This is Diana Nyad for KCRW, and this is The Score.
Back in the 1980-s there were two guys who loved boxing. Loved the history, the myths, the drama of what has been called -The Sweet Science-. One was an old guy. Had been in the fight game his whole life. Lots of dank, dark, rundown gyms. He had a nose for a contender and he had managed a few through the years. The other was his prot-g-, a man who had collected the largest vault of privately owned fight films in the world. The old guy was named Cus d-Amato. His prot-g- was Jimmy Jacobs. In the 80-s, at the twilight of his life, Cus came across a tough street kid from Brooklyn showing some awfully quick hands and no fear whatsoever. Cus and Jimmy started training the kid whose name was Michael Tyson.
Mike would come into Manhattan and sit on the rug of Jimmy-s screening room for hours, watching eyes wide open the old fights of Kid Chocolate from Cuba, and Rocky Marciano and Floyd Patterson. I knew Jimmy Jacobs very well in those days and hung out in the film room several times with this young Mike. He was polite, articulate, very respectful of Cus and Jimmy, and starry-eyed when it came to the heroes of the sport.
When Cus died, Jimmy became young Mike-s manager and they were a good team. It was a big deal when Iron Mike became the youngest heavyweight champion of the world at the age of 20. That was 1986 and there was every reason to think we were going to see Mike not only dominate for a long stretch but also fill the shoes of the magnetic sportsmen who had worn the title of Heavyweight Champ of the World before him. Jimmy inherited from Cus the role of mentor/father to Mike and continued to groom him as a man of honor, a sportsman fans could admire.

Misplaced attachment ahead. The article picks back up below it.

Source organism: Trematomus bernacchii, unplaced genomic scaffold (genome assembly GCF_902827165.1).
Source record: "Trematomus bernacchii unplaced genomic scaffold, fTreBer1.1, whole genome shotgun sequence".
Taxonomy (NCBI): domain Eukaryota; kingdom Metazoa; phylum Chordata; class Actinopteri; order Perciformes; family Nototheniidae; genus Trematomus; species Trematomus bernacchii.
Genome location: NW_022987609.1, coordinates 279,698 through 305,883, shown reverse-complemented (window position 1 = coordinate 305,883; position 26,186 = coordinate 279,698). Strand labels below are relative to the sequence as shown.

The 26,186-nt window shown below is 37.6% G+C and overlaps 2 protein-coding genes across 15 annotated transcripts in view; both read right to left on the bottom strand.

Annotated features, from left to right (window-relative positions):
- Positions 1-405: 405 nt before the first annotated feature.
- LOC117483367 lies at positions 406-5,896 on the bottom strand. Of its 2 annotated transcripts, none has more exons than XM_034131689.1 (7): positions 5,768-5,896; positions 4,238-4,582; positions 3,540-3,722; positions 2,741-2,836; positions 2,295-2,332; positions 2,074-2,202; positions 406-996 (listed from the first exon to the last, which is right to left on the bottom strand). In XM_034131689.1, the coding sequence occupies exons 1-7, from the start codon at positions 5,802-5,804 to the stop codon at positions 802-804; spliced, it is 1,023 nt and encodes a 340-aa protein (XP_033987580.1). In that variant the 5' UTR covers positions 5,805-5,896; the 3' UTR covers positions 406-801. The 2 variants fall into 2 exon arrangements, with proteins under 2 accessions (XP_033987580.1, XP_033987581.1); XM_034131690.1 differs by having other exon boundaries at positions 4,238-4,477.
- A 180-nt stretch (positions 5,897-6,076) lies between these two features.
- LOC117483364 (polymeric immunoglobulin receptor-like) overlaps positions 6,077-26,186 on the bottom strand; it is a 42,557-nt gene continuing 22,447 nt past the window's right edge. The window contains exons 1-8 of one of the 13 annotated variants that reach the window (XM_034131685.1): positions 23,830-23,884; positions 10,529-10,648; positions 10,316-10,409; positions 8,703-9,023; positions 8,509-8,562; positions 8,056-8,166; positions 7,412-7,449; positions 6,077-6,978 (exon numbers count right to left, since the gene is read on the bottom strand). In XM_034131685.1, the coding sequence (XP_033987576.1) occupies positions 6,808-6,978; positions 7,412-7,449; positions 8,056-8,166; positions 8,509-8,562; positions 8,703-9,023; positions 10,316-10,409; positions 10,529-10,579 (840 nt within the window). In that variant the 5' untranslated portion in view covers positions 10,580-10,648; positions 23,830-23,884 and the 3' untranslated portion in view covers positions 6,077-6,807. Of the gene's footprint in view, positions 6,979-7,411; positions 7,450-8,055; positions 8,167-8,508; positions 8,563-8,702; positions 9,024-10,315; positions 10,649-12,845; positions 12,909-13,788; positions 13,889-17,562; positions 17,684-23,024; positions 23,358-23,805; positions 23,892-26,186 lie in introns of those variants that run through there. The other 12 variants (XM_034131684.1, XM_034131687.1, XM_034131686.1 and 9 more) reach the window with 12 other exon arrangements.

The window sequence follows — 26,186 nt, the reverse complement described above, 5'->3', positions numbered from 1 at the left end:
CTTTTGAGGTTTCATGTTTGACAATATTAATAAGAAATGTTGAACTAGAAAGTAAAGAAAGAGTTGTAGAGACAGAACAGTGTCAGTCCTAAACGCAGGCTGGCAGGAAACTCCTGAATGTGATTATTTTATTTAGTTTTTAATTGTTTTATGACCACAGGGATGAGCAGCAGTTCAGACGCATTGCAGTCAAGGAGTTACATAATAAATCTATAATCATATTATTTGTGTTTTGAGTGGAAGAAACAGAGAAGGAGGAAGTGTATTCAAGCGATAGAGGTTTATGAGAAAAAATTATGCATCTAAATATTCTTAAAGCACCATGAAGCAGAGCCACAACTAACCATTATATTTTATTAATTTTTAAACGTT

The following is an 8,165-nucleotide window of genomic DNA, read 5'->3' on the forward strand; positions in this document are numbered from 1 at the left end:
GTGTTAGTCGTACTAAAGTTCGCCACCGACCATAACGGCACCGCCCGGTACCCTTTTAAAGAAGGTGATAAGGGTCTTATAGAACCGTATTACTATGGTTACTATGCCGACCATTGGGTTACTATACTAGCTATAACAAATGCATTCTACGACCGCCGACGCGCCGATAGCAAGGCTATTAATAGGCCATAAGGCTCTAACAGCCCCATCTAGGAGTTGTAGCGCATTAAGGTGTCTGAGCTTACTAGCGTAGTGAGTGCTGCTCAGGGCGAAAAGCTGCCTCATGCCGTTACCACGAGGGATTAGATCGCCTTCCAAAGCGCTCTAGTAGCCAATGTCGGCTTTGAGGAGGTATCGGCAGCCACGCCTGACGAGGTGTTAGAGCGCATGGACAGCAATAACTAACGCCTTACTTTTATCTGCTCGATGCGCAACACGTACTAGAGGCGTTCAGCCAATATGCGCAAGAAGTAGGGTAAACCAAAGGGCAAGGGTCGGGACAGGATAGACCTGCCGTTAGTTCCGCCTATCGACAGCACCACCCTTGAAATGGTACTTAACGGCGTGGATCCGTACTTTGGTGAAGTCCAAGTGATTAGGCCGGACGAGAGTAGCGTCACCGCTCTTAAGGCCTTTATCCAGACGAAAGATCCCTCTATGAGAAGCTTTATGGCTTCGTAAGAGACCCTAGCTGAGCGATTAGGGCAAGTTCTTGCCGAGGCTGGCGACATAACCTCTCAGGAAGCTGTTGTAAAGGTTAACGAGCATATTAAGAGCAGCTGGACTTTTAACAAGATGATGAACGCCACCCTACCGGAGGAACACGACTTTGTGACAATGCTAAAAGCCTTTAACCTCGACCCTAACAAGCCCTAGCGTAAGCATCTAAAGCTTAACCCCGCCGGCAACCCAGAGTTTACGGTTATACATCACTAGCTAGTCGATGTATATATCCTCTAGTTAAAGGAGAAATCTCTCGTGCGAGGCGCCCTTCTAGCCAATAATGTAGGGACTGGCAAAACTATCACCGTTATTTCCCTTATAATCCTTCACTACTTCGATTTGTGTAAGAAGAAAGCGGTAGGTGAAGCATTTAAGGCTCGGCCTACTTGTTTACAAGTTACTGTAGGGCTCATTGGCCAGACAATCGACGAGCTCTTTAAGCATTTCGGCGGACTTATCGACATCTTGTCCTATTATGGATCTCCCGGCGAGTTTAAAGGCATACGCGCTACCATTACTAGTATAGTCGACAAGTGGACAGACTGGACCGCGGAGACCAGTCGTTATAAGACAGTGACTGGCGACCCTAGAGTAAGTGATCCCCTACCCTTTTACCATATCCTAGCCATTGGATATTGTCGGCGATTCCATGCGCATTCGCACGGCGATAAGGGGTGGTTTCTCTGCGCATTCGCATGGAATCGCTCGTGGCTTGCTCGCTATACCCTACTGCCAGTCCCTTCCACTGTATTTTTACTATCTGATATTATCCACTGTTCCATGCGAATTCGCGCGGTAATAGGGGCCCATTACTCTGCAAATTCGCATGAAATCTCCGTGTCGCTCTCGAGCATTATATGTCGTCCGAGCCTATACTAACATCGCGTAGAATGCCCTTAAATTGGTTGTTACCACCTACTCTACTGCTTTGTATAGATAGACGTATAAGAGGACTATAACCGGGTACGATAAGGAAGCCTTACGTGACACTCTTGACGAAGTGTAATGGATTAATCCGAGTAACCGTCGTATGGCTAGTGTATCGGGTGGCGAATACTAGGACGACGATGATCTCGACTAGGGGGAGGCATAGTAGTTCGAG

Well, Jimmy lost his own fight, to cancer, in 1988, and it seems fair to say that Mike went downhill from there. He had four fantastic years in the ring. No heavyweight had ever attacked from the bell like Iron Mike. He pursued his opponents with relentless fury, lightning quick hands, and devastating punches. The pay days reached as high as $30 million dollars and his total fortune supposedly topped out at around $300 million.
The fighter Mike imagined himself to be, sitting cross-legged on the floor of Jimmy-s screening room, came to be. Cus and Jimmy would have smiled at the skills and the heart Iron Mike threw at the likes of Razor Ruddick and Michael Spinks. But the man, the people-s champion, as Mike envisioned himself, was a lost cause. There was his rape conviction and the ensuing three years in prison. There was the moment he forgot his champion manners and bit a chunk out of Evander Holyfied-s ear. There were car crashes, drugs, many offensive incidents with women in addition to the rape. There were street brawls, divorces, a steady stream of law suits, and piles and piles of debt.
Iron Mike lost the whole $300 million. All of it. He-s made a plan to fight seven last times, just to amass the nearly $40 million he needs to pay his current debts. But last Friday night, slumped back on the ropes with blood streaming down his face, knocked out in the 4th round by an unknown British journeyman named Danny Williams, Iron Mike looked like Broken Mike.
The great heavyweight Joe Louis owed a lot of money to the IRS in his later years and Frank Sinatra paid the whole amount off for him. Sinatra said Joe Louis had inspired too many of us to let him spend the rest of his days running from the IRS.
How-s Mike Tyson going to spend the rest of his days? Judging by last Friday night, Mike-s pay days as a fighter are numbered. As for his stature as a man, I cringe to imagine what Cus D-Amato and Jimmy Jacobs would think right now. As the expression goes, they-re probably rolling over in their graves.
This is Diana Nyad for KCRW, and that-s The Score